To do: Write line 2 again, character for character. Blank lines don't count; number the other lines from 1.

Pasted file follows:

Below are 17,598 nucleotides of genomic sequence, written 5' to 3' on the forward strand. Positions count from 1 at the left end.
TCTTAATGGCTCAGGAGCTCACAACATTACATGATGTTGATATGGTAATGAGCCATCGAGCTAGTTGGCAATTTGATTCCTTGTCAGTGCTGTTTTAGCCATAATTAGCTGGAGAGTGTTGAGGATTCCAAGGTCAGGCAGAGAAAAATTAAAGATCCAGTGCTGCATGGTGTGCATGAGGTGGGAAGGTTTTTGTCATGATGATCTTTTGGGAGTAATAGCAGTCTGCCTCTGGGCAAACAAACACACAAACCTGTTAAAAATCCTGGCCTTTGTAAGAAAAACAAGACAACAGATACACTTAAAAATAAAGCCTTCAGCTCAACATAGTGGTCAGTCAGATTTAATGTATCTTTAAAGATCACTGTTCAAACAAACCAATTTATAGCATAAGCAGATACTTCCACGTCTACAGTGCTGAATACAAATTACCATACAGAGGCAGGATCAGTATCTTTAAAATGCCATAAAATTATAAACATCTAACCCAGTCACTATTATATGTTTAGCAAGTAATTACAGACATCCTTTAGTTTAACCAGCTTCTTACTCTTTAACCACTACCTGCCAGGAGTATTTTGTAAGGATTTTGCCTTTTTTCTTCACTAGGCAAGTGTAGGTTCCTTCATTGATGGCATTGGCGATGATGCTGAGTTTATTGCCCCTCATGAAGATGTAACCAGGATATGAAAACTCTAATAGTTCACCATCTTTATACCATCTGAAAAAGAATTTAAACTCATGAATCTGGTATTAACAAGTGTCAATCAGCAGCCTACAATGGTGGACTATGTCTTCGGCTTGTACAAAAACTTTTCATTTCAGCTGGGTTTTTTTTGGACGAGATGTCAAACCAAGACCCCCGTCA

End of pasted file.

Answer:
TCTTAATGGCTCAGGAGCTCACAACATTACATGATGTTGATATGGTAATGAGCCATCGAGCTAGTTGGCAATTTGATTCCTTGTCAGTGCTGTTTTAGCCATAATTAGCTGGAGAGTGTTGAGGATTCCAAGGTCAGGCAGAGAAAAATTAAAGATCCAGTGCTGCATGGTGTGCATGAGGTGGGAAGGTTTTTGTCATGATGATCTTTTGGGAGTAATAGCAGTCTGCCTCTGGGCAAACAAACACACAAACCTGTTAAAAATCCTGGCCTTTGTAAGAAAAACAAGACAACAGATACACTTAAAAATAAAGCCTTCAGCTCAACATAGTGGTCAGTCAGATTTAATGTATCTTTAAAGATCACTGTTCAAACAAACCAATTTATAGCATAAGCAGATACTTCCACGTCTACAGTGCTGAATACAAATTACCATACAGAGGCAGGATCAGTATCTTTAAAATGCCATAAAATTATAAACATCTAACCCAGTCACTATTATATGTTTAGCAAGTAATTACAGACATCCTTTAGTTTAACCAGCTTCTTACTCTTTAACCACTACCTGCCAGGAGTATTTTGTAAGGATTTTGCCTTTTTTCTTCACTAGGCAAGTGTAGGTTCCTTCATTGATGGCATTGGCGATGATGCTGAGTTTATTGCCCCTCATGAAGATGTAACCAGGATATGAAAACTCTAATAGTTCACCATCTTTATACCATCTGAAAAAGAATTTAAACTCATGAATCTGGTATTAACAAGTGTCAATCAGCAGCCTACAATGGTGGACTATGTCTTCGGCTTGTACAAAAACTTTTCATTTCAGCTGGGTTTTTTTTGGACGAGATGTCAAACCAAGACCCCCGTCA